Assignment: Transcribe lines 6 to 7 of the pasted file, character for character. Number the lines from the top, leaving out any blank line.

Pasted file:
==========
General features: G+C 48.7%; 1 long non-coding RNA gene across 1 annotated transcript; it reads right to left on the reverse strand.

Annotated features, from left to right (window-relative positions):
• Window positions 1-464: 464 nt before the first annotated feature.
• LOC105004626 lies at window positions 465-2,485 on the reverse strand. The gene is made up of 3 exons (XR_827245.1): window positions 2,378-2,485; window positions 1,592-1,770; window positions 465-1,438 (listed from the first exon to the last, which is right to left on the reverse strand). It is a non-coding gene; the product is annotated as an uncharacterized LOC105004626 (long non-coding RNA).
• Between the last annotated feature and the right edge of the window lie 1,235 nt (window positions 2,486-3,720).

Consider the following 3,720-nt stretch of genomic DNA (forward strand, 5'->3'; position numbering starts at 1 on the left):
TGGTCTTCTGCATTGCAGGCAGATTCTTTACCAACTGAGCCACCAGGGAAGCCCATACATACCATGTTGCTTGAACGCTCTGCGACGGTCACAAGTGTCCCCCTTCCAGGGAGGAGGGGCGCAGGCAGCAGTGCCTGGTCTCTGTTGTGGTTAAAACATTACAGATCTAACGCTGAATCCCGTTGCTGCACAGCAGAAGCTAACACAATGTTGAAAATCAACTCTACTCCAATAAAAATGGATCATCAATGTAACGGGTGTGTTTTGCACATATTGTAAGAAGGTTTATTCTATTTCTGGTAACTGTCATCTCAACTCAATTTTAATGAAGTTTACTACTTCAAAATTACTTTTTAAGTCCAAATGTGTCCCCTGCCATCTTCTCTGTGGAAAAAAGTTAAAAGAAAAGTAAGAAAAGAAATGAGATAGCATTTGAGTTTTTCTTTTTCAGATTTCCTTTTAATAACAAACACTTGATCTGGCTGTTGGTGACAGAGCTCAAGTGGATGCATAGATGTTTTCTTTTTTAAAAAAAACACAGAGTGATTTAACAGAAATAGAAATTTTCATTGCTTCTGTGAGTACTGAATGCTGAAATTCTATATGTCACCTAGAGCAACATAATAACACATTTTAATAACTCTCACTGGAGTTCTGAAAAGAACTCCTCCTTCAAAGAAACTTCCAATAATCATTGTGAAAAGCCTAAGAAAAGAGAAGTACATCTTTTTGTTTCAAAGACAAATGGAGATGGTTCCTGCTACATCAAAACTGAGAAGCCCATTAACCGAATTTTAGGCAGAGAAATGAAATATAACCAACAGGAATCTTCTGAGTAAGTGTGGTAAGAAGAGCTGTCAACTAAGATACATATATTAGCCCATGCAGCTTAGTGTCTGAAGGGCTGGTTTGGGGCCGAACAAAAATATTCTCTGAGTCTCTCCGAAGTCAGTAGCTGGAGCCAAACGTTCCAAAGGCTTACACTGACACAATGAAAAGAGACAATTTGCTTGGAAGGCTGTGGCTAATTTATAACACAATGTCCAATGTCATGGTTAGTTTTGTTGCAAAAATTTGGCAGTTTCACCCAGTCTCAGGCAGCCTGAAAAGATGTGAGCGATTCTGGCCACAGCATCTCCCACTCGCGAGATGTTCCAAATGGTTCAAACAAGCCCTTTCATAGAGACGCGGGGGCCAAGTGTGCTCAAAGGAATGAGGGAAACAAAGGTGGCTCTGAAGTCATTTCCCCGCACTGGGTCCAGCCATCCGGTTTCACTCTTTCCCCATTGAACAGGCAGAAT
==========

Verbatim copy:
Consider the following 3,720-nt stretch of genomic DNA (forward strand, 5'->3'; position numbering starts at 1 on the left):
TGGTCTTCTGCATTGCAGGCAGATTCTTTACCAACTGAGCCACCAGGGAAGCCCATACATACCATGTTGCTTGAACGCTCTGCGACGGTCACAAGTGTCCCCCTTCCAGGGAGGAGGGGCGCAGGCAGCAGTGCCTGGTCTCTGTTGTGGTTAAAACATTACAGATCTAACGCTGAATCCCGTTGCTGCACAGCAGAAGCTAACACAATGTTGAAAATCAACTCTACTCCAATAAAAATGGATCATCAATGTAACGGGTGTGTTTTGCACATATTGTAAGAAGGTTTATTCTATTTCTGGTAACTGTCATCTCAACTCAATTTTAATGAAGTTTACTACTTCAAAATTACTTTTTAAGTCCAAATGTGTCCCCTGCCATCTTCTCTGTGGAAAAAAGTTAAAAGAAAAGTAAGAAAAGAAATGAGATAGCATTTGAGTTTTTCTTTTTCAGATTTCCTTTTAATAACAAACACTTGATCTGGCTGTTGGTGACAGAGCTCAAGTGGATGCATAGATGTTTTCTTTTTTAAAAAAAACACAGAGTGATTTAACAGAAATAGAAATTTTCATTGCTTCTGTGAGTACTGAATGCTGAAATTCTATATGTCACCTAGAGCAACATAATAACACATTTTAATAACTCTCACTGGAGTTCTGAAAAGAACTCCTCCTTCAAAGAAACTTCCAATAATCATTGTGAAAAGCCTAAGAAAAGAGAAGTACATCTTTTTGTTTCAAAGACAAATGGAGATGGTTCCTGCTACATCAAAACTGAGAAGCCCATTAACCGAATTTTAGGCAGAGAAATGAAATATAACCAACAGGAATCTTCTGAGTAAGTGTGGTAAGAAGAGCTGTCAACTAAGATACATATATTAGCCCATGCAGCTTAGTGTCTGAAGGGCTGGTTTGGGGCCGAACAAAAATATTCTCTGAGTCTCTCCGAAGTCAGTAGCTGGAGCCAAACGTTCCAAAGGCTTACACTGACACAATGAAAAGAGACAATTTGCTTGGAAGGCTGTGGCTAATTTATAACACAATGTCCAATGTCATGGTTAGTTTTGTTGCAAAAATTTGGCAGTTTCACCCAGTCTCAGGCAGCCTGAAAAGATGTGAGCGATTCTGGCCACAGCATCTCCCACTCGCGAGATGTTCCAAATGGTTCAAACAAGCCCTTTCATAGAGACGCGGGGGCCAAGTGTGCTCAAAGGAATGAGGGAAACAAAGGTGGCTCTGAAGTCATTTCCCCGCACTGGGTCCAGCCATCCGGTTTCACTCTTTCCCCATTGAACAGGCAGAAT